Terry DiMonte’s recent pre-Christmas chat with the PM
The mandate letter to Heritage Minister Pablo Rodriguez, issued by the PM, also directs him to 'modernize' the CBC.
The letter outlines 18 tasks for Rodriguez but tells him that his “immediate focus will be to ensure artists and cultural industries have the supports they need to recover from the impacts of the Covid-19 pandemic.” – Anja Karadeglija, Saskatoon StarPhoenix
Designers say cubicles and serried desks are out, with space devoted instead to internal “neighbourhoods,” where teamwork can be done more flexibly. Hot-desking — sharing them — is a concept that has not gone over well, from the anecdotal stories I’m hearing. We still want our own designated work spot: don’t take my chair. It will become necessary, however, to blend those working at the office with those working remotely. We’ve generally got the hang of this already, even those of us who are tech-dolts.
On-site bars — recreational niches — will also be a thing, according to some designers. From water cooler to Cosmos and Negronis on tap at 410 Front St. W., the Star’s new address (I think)?
For some, that will take us back to where we started — with a bottle in the desk and a glass raised after deadline witching hour. – Rosie DiManno, The Star
This Cyber Libel Cases section is a listing of Canadian court decisions involving the publication of allegedly defamation expression via the Internet.
This list is not exhaustive: (a) court rulings are not always reduced to writing; (b) the law reports and electronic databases do not contain all written court rulings; and (c) jury verdicts are not published in the law reports or in electronic legal databases.
The Canadian Internet defamation decisions are currently indexed under the following topic headings:
As new Canadian Court rulings are pronounced and listed on this page, new topic headings may be added.
Under each topic heading, the Canadian decisions are listed in reverse chronological order (i.e. the most recent decision is listed first).
Wherever possible, a hypertext link is provided to the full text of a Canadian decision. A link will in most cases lead to a free, publicly-accessible website.
In a few instances, the link is not to another website but to an Adobe Acrobat version of the judgment stored on this website.
A number of decisions have no link. Most are from the Ontario Superior Court of Justice which does not display its decisions on its website.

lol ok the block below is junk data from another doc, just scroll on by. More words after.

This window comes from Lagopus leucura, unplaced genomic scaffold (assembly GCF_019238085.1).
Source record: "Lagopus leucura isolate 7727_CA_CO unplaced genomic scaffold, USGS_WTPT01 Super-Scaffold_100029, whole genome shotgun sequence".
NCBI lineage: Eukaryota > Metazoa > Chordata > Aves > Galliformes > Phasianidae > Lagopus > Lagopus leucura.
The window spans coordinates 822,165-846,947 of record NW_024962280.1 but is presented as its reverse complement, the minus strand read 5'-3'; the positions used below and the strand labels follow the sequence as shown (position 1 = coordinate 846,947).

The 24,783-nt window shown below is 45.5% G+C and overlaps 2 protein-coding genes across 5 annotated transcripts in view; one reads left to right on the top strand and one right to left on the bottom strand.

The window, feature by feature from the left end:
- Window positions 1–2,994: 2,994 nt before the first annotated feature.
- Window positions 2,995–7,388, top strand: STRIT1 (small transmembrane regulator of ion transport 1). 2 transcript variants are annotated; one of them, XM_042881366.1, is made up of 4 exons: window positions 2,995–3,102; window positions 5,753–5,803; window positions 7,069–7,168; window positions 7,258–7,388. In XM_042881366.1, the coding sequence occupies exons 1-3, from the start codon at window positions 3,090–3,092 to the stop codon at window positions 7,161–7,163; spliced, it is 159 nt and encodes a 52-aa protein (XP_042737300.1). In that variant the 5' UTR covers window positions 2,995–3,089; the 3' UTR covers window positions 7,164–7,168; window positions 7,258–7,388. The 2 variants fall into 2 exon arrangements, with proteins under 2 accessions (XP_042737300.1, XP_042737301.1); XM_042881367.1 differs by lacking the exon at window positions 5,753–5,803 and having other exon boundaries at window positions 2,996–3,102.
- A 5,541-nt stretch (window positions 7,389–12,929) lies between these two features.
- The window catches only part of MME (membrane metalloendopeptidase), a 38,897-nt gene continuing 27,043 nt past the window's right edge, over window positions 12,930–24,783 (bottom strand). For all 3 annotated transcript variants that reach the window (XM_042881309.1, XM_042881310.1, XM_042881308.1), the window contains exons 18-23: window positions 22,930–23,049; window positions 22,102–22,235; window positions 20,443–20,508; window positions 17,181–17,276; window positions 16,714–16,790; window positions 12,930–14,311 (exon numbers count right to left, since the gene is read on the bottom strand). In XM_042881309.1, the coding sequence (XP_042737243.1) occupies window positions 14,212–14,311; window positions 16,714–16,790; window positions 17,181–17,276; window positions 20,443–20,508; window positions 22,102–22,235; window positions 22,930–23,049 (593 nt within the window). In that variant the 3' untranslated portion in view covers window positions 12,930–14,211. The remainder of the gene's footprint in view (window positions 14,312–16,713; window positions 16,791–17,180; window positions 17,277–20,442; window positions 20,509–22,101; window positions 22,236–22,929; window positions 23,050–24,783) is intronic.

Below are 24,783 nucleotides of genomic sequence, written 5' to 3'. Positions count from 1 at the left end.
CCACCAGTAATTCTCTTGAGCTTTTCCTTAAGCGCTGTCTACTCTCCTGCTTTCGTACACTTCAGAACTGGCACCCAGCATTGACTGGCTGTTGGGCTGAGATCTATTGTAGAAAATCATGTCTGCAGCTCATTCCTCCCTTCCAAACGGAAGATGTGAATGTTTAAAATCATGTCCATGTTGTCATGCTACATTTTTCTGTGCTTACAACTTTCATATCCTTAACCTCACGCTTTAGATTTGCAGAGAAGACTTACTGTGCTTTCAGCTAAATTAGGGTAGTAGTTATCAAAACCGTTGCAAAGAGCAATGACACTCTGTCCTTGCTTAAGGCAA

Most of the Canadian decisions which pre-date April 1, 2004 are discussed in Roger D. McConchie and David A. Potts, Canadian Libel and Slander Actions (Toronto: Irwin Law, 2004). References to relevant pages in the book are given below. – mcconchie law corp
When the CBC was moving into its current headquarters at 700 Hamilton St. in downtown Vancouver in 1973, Alf Spence heard they were pitching old reel-to-reel tapes.
But Spence thought they had cultural value — and as a CBC recording engineer, had recorded some of them himself. So he went to the dumpster, dug them out, and took them home.
Many appear to be tapes of old LPs or radio shows, like an 11-part BBC series on the Beatles from 1971.
But others appear to be unique live recordings, such as Ella Fitzgerald at the Cave nightclub in 1968, Jack Benny at the PNE’s Exhibition Gardens in 1943, and jazz trombonist and singer Jack Teagarden at the Orpheum in 1958.
Naturally, there are lots of local performers, including five tapes of jazz pianist Chris Gage, nine tapes of local Dixieland bandleader Lance Harrison, and even a tape of the Kitsilano Boys Band in 1953. – John Mackie, Vancouver Sun
The International Federation of Journalists says it was ‘one of the lowest death tolls’ it had recorded for any year.
The IFJ added that media workers “more often than not are killed for exposing corruption, crime and abuse of power in their communities, cities and countries”.
Looking at the tally regionally, Asia Pacific was the deadliest, with 20 killings. The Americas followed as the second deadliest with 10. In third place was Africa with eight.
Europe had six journalists killed, while the Middle East and Arab countries had just one. – Al Jazeera
The veteran newsman and “CBS Sunday Morning” contributor explains how a seeming puff piece about “The Andy Griffith Show” turned into an unsettling snapshot of an angry America. – Emily Yahr, The Washington Post
In 2021, the media landscape was transformed by the ongoing uncertainty as the pandemic dragged into its second year. While some in the digital advertising and publishing business celebrated record quarters in growth and revenue, others have been challenged in the second half of the year with workforce demands and a squeezed supply chain.
“Q4 2020 was a relative bright spot for the ad market last year, with heavy spending on political campaigns and a general return to spending after cutbacks early on in the pandemic. The strong Q4 last year makes for a tougher comparison than the previous two quarters,” Peter Vahle, senior forecasting analyst at Insider Intelligence, told TheWrap.
In the case of Ozy Media, the struggle was due to reasons other than economics, as the Silicon Valley startup sustained reports about its troubling business practices. Facebook, now Meta, found itself in a similar position after a series of exposés by The Wall Street Journal exposed the company’s research on its products’ harmful effects and led to congressional hearings and calls for more regulation. More than a dozen additional outlets piled on with nearly 100 stories based on leaked internal documents from whistleblower Frances Haugen.